Kidnapping is the crime of taking a person away against their will to another location or confining them against their will. All states have laws against kidnapping, and the federal government can get involved in certain circumstances.
The FBI and other federal law enforcement agencies investigate alleged kidnapping crimes that fall under their jurisdiction, and federal prosecutors typically prosecute cases aggressively. If convicted on federal kidnapping charges, you can face substantial prison time, fines, and other serious repercussions, and you need to understand how the government defines kidnapping as well as related offenses, so you are better prepared for what to expect.
You also need to reach out to an experienced federal criminal defense attorney who can evaluate your case, advise you of your rights and options, and help you develop the strongest defense strategy possible.
When Is Kidnapping a Federal Crime?
Although many kidnapping crimes are prosecuted by the state in which they occur, the crime falls under federal jurisdiction if the crime occurred across state lines or international boundaries or if it affected interstate or foreign commerce.
Federal law defines kidnapping as unlawfully seizing, confining, abducting, carrying away, or holding a person against their will to obtain ransom, reward, or for any other purpose, except in cases of a parent and a minor child (18 U.S.C. § 1201). You can face federal charges if any of the following apply to your case:
- You willfully transported the person across state or country lines, whether or not they were alive at the time.
- You used any means of interstate or foreign commerce or the mail service to commit the crime.
- You committed the offense within the special maritime and territorial jurisdiction of the U.S., including U.S. ships and other vessels.
- You committed the crime using an aircraft within the special aircraft jurisdiction of the U.S.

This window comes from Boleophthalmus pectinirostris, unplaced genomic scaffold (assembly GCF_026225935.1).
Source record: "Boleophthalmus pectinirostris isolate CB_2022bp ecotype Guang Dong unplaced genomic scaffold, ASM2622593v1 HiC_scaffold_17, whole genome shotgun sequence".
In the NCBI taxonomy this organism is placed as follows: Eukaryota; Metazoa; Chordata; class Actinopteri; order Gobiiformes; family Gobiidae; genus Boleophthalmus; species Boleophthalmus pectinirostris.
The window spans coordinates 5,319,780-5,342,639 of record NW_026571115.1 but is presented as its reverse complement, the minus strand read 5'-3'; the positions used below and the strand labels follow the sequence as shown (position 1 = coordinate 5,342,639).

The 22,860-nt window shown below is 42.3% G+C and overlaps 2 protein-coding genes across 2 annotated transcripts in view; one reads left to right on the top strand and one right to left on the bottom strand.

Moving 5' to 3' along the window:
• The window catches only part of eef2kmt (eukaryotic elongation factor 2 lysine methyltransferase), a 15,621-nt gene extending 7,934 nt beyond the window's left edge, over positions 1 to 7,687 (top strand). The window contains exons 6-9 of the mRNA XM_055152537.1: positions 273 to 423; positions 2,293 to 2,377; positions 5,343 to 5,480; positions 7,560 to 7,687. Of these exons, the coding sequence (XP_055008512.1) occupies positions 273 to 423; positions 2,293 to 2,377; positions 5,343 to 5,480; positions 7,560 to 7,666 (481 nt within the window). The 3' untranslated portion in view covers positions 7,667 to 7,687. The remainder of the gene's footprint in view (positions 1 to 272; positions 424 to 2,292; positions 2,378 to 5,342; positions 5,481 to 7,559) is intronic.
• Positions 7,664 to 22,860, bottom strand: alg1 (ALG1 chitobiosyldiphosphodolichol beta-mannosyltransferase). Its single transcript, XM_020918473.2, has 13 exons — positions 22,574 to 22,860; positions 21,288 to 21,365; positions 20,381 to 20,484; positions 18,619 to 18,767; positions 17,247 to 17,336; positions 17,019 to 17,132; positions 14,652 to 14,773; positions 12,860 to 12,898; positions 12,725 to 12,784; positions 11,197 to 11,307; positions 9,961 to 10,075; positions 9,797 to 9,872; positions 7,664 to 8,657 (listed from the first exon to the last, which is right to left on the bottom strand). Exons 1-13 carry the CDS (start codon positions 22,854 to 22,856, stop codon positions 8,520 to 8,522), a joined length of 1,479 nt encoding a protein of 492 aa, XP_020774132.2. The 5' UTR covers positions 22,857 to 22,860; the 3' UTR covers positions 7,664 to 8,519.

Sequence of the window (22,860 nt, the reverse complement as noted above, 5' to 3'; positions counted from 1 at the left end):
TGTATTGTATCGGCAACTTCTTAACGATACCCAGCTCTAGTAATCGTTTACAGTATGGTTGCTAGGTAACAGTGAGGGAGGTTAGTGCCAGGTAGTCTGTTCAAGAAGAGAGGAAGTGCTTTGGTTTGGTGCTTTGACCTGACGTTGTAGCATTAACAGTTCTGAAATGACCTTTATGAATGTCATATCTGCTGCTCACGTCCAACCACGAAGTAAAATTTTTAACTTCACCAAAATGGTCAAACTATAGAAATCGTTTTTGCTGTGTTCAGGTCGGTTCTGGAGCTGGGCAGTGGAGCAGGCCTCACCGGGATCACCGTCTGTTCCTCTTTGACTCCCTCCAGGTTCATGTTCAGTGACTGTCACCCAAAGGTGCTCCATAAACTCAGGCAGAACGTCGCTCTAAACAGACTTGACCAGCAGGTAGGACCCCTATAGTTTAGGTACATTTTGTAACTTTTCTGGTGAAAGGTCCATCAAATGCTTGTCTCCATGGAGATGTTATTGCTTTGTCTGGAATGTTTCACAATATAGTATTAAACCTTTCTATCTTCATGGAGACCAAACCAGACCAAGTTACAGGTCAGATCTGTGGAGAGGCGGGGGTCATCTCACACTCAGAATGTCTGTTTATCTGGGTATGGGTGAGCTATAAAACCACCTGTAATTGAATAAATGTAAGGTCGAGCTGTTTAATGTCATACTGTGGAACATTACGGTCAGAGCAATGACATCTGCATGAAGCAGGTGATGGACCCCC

- You kidnapped a foreign official, official guest, or internationally protected person.
- You kidnapped an officer or employee of the U.S. government while they were performing their official duties.
It is also a federal crime to kidnap someone and not release them within 24 hours after the abduction. Additionally, you can face charges for conspiracy if you work with at least one other person to plan the crime and take overt action towards committing the offense.
Regarding kidnapping internationally protected persons, the federal government can claim jurisdiction over cases where you kidnap a representative, officer, employee, or agent of the United States, as well as if you are a national of the United States as defined by the Immigration and Nationality Act, or if authorities later find you inside U.S. borders.
Penalties for Federal Kidnapping
The federal statute allows courts discretion when assigning prison sentences and does not provide a minimum or maximum sentence terms, per se. However, you can face up to life in prison and even the death penalty depending on the nature of the crime and whether the victim was harmed or killed. With respect to kidnapping children who are not related to you, the government imposes a minimum prison sentence of 20 years.